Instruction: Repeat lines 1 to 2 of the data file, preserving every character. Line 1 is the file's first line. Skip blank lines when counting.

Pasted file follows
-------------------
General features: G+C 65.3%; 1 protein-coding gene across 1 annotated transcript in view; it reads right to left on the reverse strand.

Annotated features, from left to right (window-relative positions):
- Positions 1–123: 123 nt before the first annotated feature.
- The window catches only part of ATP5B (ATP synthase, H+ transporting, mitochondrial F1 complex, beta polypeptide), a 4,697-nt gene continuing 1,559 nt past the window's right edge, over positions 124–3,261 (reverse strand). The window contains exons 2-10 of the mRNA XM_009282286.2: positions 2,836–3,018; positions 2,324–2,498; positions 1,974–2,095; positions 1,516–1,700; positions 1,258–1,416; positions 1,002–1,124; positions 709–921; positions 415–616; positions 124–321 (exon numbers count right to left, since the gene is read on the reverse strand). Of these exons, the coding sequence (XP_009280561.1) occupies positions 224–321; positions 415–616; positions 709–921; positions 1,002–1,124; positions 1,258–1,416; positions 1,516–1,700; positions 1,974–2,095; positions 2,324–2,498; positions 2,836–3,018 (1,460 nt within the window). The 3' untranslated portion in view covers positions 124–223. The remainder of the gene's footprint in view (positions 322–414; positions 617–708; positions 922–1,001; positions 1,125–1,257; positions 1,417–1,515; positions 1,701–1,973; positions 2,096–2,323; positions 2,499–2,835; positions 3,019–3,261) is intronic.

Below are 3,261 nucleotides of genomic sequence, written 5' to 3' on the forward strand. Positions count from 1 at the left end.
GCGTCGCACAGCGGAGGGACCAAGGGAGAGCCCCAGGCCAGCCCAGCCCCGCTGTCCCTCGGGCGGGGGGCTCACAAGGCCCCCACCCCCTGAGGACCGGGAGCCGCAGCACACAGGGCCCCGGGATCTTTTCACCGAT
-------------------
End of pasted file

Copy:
General features: G+C 65.3%; 1 protein-coding gene across 1 annotated transcript in view; it reads right to left on the reverse strand.

Annotated features, from left to right (window-relative positions):